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Pregnancy related deaths

2010-02-03 21:58:49.075967+00 by Dan Lyke 4 comments

This morning I was driving to pick up a friend to take her to an appointment at the UCSF dental clinic, and I heard about this. Then Reka linked to it: Women dying from pregnancy related issues may have tripled in California over the last decade, and there may be a similar rise nationally.

That's 95 women out of an overall human population in California of under 38 million, so it's nothing like car crashes or people dying from smog leaking into the Central Valley from the LA basin, but a trend like that deserves a little look. One doctor thinks it may be related to labor induced before term, which doubles the chance of a C-section:

On average, a C-section brings in twice the revenue of a vaginal birth. Today, the C-section is the single most common surgical procedure performed in the United States.

[ related topics: Sexual Culture Health California Culture ]

comments in descending chronological order (reverse):

#Comment Re: made: 2010-02-04 20:40:53.483517+00 by: petronius

Well, the impression I got was that it was people they interviewed, who, lacking any other evidence, blamed evil doctors. If you look at the comments section the C-Section explanation went from nowhere to the scientific concensus in about 3 posts.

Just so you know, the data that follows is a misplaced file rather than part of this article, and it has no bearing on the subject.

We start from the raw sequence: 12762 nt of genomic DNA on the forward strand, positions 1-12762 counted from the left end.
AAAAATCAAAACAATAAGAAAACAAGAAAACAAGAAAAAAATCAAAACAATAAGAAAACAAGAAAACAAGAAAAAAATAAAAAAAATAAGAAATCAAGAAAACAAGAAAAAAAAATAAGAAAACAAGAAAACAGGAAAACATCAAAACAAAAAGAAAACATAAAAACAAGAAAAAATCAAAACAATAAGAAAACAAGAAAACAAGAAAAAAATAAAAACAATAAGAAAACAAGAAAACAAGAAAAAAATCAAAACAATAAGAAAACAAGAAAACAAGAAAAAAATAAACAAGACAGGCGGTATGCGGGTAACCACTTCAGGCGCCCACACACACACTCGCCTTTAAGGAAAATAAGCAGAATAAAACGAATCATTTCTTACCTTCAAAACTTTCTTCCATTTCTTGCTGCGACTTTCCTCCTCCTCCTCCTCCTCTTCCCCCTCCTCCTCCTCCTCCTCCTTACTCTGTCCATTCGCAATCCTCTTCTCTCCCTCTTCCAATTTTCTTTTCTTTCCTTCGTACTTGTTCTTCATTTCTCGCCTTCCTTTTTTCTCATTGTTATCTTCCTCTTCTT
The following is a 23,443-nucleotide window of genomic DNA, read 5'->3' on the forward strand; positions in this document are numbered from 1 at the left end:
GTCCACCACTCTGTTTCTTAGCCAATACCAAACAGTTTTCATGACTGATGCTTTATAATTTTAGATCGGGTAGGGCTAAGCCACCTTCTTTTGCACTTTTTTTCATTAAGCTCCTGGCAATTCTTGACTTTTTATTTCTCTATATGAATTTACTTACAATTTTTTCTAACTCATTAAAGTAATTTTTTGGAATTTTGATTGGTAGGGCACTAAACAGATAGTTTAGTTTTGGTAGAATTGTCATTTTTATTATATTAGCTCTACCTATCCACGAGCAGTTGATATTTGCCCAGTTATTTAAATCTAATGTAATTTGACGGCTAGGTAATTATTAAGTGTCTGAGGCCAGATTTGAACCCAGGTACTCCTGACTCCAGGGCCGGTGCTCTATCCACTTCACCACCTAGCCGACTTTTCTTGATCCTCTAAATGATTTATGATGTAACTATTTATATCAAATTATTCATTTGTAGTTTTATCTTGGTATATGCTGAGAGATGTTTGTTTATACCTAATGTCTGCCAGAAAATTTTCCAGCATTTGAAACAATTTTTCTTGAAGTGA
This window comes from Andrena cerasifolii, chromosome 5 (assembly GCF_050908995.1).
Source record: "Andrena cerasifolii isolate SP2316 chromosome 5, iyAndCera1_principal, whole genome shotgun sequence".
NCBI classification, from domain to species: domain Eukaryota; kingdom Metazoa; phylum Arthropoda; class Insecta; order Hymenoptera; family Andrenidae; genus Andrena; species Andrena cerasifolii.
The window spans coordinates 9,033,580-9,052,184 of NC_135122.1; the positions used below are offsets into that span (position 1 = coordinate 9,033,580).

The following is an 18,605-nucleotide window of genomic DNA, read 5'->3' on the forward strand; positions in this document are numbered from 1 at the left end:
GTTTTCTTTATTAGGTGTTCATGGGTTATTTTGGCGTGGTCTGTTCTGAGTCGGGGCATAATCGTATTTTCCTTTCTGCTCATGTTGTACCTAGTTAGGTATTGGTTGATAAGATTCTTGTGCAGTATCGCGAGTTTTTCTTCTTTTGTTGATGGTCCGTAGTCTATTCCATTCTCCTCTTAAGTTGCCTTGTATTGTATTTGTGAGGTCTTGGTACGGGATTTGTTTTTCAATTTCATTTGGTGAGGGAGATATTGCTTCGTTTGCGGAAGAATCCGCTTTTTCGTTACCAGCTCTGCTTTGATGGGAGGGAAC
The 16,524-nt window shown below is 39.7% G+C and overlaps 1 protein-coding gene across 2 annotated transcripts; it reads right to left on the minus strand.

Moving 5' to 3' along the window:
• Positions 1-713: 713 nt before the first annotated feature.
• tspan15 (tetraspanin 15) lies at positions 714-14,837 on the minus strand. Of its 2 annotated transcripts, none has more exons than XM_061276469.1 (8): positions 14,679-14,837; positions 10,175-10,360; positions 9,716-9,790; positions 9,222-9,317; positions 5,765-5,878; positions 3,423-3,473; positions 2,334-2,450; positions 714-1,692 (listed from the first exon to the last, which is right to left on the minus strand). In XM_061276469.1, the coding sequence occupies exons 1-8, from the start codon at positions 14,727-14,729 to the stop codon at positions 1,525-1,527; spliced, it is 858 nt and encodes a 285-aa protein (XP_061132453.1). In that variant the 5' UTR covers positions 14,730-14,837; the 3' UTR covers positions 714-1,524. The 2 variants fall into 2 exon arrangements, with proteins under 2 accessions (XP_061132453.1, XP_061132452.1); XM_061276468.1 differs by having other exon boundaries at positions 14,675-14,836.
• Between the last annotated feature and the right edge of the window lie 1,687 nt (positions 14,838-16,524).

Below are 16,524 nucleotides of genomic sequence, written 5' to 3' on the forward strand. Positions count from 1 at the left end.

#Comment Re: made: 2010-02-04 19:51:33.325108+00 by: Dan Lyke

I'm not sure if it was the author or the people they'd interviewed. It looks pretty clear that people saw the "whoah, what the hell?" number and are trying to go back and figure out why the hell, there's a bunch of speculation, but no hard numbers yet.

#Comment Re: made: 2010-02-04 16:12:57.703499+00 by: petronius

Here's another thing: How many of those 95 woment had a C-section? The complete lack of that statistic in the item makes me believe the author had another agenda.

#Comment Re: made: 2010-02-04 13:44:04.462361+00 by: petronius

Yes, C-sections do bring in more money, but they also cost more to perform, and any surgery increases risks, no matter what it is. Maybe the thing to look at is the decision making process. How many OBs were sued for not providing C-sections when the first sign of trouble appeared, and the baby died? How many C-sections were planned from the beginning, and how many were done at the last minute?